InstaDMG and Mountain Lion

This is mainly just a followup to derflounder’s excellent post on the same topic for 10.7. For the most part, the details on that page work perfectly for OS X 10.8, but I felt it was a good idea to update it just a little and basically repost it here. After all, Googling for this topic currently shows quite a few people specifically asking about InstaDMG and 10.8, but very few people answering. The reason there aren’t many answers? It’s really not that hard to do!


  1. Create a Vanilla 10.8 DMG that is hardware agnostic using InstaDMG
  2. Create a Vanilla 10.8 Recovery partition that is also hardware agnostic using the command line ‘installer’ program
  3. Wrap both DMGs into a single workflow in DeployStudio
  4. Go to RiverRoad

Setting Up Your Environment

This is pretty much the same as what’s linked in the parent article, but with a few version changes. Here’s what I’m using:

Creating a Vanilla 10.8 DMG

  1. Let’s assume you’ve downloaded instadmg, uncompressed it, but left it in your ~/Downloads folder. Yes, let’s assume you’re as lazy as I am.
  2. Right click your Install Mac OS X Mountain icon and choose Show Package Contents
  3. In the resulting window, copy Contents/SharedSupport/InstallESD.dmg into ~/Downloads/instadmg/InstallerFiles/BaseOS/
  4. In Terminal, run the following command: sudo ~/Downloads/instadmg/instadmg.bash
  5. Once complete, you’ll find ~/Downloads/instadmg/OutputFiles/<today’s date=””>.dmg – this is the never booted version of 10.8 that you’ll be deploying to machines.
  6. As recommended in the original post, reboot your computer at this point to make sure there are no artifacts left over from InstaDMG’s run.

Creating the 10.8 Recovery Partition

This step is a little misleading. We’ll be installing a very minimal base OS X installation on the Restore Build volume and then using DeployStudio to extract the recovery partition. So don’t panic if the image you end up with from this step is 5 or 6 gigabytes. Once DeployStudio is done, the recovery partition will be less than 1GB in size.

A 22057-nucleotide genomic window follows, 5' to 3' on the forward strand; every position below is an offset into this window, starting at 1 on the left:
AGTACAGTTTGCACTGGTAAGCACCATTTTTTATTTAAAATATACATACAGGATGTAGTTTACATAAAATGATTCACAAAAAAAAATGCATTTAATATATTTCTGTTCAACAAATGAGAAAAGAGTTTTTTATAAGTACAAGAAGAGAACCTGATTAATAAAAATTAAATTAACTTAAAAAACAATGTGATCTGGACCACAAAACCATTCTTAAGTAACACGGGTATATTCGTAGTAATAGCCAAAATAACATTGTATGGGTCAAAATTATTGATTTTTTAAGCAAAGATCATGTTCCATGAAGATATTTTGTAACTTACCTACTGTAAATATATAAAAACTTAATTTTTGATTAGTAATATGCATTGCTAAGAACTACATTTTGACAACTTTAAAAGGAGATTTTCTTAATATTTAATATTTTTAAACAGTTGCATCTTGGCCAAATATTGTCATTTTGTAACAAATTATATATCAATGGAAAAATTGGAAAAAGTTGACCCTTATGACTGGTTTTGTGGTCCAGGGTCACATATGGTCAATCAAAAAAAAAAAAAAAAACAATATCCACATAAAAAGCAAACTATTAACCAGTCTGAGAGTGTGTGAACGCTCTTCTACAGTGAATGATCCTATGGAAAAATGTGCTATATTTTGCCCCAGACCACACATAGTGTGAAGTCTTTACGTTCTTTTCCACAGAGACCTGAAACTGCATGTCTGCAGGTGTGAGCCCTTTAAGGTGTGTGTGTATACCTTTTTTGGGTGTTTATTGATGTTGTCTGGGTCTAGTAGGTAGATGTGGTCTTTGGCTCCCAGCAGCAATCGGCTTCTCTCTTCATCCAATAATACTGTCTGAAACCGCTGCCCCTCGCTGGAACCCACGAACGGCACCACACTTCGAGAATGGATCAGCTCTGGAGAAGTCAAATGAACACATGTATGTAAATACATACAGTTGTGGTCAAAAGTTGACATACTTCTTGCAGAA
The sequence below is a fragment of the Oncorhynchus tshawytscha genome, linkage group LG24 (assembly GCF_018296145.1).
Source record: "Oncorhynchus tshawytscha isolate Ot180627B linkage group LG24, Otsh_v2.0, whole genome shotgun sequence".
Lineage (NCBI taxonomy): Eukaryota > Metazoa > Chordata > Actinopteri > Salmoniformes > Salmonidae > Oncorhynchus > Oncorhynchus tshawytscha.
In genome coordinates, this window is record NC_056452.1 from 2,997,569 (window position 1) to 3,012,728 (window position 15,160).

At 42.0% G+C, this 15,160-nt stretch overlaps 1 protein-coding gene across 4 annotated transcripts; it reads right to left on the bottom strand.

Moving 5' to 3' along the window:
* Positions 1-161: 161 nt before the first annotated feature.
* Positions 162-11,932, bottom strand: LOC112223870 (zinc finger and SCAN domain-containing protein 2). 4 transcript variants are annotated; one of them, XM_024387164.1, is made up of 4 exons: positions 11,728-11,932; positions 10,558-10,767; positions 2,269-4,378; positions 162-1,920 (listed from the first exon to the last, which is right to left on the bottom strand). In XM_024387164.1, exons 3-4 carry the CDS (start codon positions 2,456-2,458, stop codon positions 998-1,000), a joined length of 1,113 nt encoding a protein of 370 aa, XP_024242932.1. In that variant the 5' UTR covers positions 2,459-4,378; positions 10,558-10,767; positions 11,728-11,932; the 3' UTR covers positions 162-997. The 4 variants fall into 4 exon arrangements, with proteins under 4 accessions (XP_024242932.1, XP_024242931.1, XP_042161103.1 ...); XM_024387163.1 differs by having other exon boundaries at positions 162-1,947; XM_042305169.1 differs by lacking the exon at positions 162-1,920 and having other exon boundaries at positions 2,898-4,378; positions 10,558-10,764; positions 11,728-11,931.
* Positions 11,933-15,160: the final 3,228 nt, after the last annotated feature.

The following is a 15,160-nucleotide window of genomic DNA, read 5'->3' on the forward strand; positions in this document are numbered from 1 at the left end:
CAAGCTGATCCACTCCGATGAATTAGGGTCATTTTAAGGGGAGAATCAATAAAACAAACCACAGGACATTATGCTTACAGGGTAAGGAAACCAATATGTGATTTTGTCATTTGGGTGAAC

As mentioned in the Setting Up Your Environment section at the top, you’ll need to either plug in your external drive at this point, or use Disk to create an 8GB partition at the end of your computer’s internal disk. For the sake of this post, call the new volume “Restore Build”.

Creating Choices.xml

We’re going to use the same OSInstall.mpkg that was used to install a full 10.8 instance in the previous section, only this time we just want to install the recovery partition. We can do that by capturing, editing, and using a choices.xml file.

installer -verbose -pkg "/Volumes/Mac OS X Install ESD/Packages/OSInstall.mpkg" -tgt "/Volumes/Recovery Build" -showChoiceChangesXML > /tmp/Choices.xml

Next, you’ll need to edit /tmp/Choices.xml such that each attributeSettings key values are set to 0 (that’s a zero) except for EssentialSystemSoftware and EssentialSystemSoftwareGroup – those two should have an attributeSettings value of 1.

Install 10.8 Using Choices.xml

installer -verbose -pkg "/Volumes/Mac OS X Install ESD/Packages/OSInstall.mpkg" -tgt "/Volumes/Recovery Build" -applyChoiceChangesXML /tmp/Choices.xml

Capturing the Recovery Partition With DeployStudio

  1. Use DeployStudio to capture a new image of the “Recovery Build” volume that you just used in the previous section.
  2. Once complete, you will have two images in your Masters/HFS directory in DeployStudio’s repo; filename.hfs.dmg and filename.recovery.dmg.
  3. Rename the dmg you created in the first section using InstaDMG to filename.hfs.dmg, then copy it to Masters/HFS on your DeployStudio repo so that it overwrites the existing file. Now you’re ready to setup your imaging workflow in DeployStudio Admin.

Deploying Your New 10.8 Image

  1. Setup a new workflow in DeployStudio and at a minimum, add a Restore action to it.
  2. Select your new filename.hfs.dmg image from the Image list
  3. Check the box to Restore system recovery partitions